Building Digits: Efficient Serving of Static Views with Google Cloud Spanner
At Digits, we strive to push the bounds of technology in order to deliver radically more useful, delightful software experiences for our customers. We’re excited to begin sharing a closer look at the technical foundations that underpin our products in a new series of blog posts called Building Digits. Without further ado…
Let’s talk about viewing complex data. One of our primary goals at Digits is to provide business owners with insightful and holistic views of their company’s finances, in substantially real-time.
Achieving this involves three major, independent steps:
- We collect all of their relevant data from various sources, such as their QuickBooks, the financial institutions they bank with, their corporate credit card providers, etc.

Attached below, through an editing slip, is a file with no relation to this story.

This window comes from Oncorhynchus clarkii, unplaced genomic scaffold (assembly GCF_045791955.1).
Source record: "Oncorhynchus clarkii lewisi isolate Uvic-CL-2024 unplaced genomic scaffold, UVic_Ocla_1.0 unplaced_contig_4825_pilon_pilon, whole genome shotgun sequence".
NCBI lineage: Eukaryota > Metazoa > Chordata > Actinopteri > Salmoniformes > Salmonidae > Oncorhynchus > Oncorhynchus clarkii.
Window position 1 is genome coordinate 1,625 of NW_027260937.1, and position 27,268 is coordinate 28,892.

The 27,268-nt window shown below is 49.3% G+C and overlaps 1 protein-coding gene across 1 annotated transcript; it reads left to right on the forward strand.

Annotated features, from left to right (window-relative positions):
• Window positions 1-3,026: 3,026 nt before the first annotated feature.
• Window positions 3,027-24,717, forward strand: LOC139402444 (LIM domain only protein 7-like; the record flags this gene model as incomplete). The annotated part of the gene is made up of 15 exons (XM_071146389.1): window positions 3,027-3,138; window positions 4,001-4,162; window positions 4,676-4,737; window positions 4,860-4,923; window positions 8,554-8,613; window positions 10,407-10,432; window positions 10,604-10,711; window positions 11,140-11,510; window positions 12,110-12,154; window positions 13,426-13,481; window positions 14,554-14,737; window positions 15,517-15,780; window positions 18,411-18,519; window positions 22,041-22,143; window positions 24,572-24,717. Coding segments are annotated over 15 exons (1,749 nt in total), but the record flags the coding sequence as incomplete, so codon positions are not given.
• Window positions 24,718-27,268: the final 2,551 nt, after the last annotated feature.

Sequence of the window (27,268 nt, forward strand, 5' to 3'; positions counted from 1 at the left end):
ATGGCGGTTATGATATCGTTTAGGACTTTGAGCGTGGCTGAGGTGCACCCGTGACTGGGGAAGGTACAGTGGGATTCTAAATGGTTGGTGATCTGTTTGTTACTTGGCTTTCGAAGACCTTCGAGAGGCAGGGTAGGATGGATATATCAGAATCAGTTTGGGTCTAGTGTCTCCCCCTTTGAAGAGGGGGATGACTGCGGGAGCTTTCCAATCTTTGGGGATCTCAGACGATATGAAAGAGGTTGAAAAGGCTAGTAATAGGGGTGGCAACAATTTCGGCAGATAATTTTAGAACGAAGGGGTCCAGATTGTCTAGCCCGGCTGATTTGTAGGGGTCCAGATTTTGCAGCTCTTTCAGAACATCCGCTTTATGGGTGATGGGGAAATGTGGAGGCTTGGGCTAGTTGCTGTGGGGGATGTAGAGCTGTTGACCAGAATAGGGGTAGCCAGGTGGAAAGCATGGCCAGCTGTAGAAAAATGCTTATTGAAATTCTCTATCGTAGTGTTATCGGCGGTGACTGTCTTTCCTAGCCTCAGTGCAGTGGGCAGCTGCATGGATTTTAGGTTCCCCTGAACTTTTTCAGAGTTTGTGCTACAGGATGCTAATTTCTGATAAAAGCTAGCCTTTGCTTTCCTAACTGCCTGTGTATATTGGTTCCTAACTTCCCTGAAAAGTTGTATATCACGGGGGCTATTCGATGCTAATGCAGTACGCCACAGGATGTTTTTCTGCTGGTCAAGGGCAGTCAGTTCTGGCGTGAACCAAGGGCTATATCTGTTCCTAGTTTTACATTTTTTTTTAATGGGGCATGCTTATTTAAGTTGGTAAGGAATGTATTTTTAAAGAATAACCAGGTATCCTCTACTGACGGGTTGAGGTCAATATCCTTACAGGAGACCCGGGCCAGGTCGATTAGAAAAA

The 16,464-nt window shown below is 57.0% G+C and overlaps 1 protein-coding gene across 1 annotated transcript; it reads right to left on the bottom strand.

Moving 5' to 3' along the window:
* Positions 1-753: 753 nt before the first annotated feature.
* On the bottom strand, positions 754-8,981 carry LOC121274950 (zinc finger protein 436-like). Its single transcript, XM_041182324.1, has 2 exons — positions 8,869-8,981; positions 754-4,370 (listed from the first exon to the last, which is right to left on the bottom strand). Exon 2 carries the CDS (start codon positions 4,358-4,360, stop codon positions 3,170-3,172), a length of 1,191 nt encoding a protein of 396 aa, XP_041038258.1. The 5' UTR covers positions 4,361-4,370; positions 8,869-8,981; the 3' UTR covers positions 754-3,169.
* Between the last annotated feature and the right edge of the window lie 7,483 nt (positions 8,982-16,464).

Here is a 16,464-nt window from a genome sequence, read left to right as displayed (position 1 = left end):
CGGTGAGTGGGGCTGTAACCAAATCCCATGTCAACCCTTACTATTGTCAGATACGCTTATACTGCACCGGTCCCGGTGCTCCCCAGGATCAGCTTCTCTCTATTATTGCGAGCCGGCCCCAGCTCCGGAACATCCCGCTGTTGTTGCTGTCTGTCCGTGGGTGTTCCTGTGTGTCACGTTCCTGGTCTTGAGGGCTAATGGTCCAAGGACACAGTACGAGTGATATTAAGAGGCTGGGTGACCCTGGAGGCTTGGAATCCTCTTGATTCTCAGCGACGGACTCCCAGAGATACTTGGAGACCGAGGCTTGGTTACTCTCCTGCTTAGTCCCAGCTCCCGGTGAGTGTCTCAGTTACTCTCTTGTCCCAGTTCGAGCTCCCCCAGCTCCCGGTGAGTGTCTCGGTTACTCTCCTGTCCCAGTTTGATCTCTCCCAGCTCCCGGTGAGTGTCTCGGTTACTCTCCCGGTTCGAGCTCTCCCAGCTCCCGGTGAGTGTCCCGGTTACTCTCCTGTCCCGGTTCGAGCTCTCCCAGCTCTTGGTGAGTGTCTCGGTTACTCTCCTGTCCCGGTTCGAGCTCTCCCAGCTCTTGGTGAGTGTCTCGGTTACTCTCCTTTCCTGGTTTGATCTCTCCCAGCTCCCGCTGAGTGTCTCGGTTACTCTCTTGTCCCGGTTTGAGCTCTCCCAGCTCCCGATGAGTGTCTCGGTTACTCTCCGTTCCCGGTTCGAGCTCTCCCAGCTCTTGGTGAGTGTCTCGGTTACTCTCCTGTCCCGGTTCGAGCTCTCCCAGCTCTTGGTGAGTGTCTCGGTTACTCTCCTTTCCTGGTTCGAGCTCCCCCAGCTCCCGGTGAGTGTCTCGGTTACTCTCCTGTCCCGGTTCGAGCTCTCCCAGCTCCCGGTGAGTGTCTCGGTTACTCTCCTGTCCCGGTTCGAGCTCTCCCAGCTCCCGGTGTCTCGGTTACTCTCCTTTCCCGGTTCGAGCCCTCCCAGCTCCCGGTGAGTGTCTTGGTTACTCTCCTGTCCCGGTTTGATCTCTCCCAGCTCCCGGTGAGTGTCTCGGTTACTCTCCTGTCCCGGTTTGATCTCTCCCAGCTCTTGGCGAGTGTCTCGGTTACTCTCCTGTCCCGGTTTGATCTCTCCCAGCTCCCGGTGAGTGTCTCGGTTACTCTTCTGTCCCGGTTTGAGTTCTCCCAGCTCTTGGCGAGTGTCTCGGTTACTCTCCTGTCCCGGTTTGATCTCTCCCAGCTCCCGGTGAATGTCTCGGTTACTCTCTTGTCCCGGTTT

- We apply our algorithms and proprietary datasets to extend, interpret, and tease out meaning from all of their data.
- We consolidate and aggregate the results into a holistic view that we then visualize for them on their dashboard.
We refer to the pieces of data that we receive from third party systems as Facts. This is not a judgement of the credibility or immutability of these systems, but rather a delineation of what is (and what is not) under our control.
For example, if we receive a transaction from an external source that looks like
05/12/20 - Taxi $15.05, we might classify it as
Transportation. Later, we may receive another piece of information that leads us to believe that this transaction was actually a client expense, and is better classified as
Meals & Entertainment. In this example, the transaction itself, the fact, did not change—but our interpretation of it did.
We refer to insights and analysis that are performed by Digits, based on all of the Facts that we have received, as Computed Data. In the example above, this involved a category classification of a transaction. In other cases, this might involve determining that two external pieces of information actually represent the same physical transaction, or detecting that a particular transaction tends to recur on a regular interval and that it should be treated as a subscription.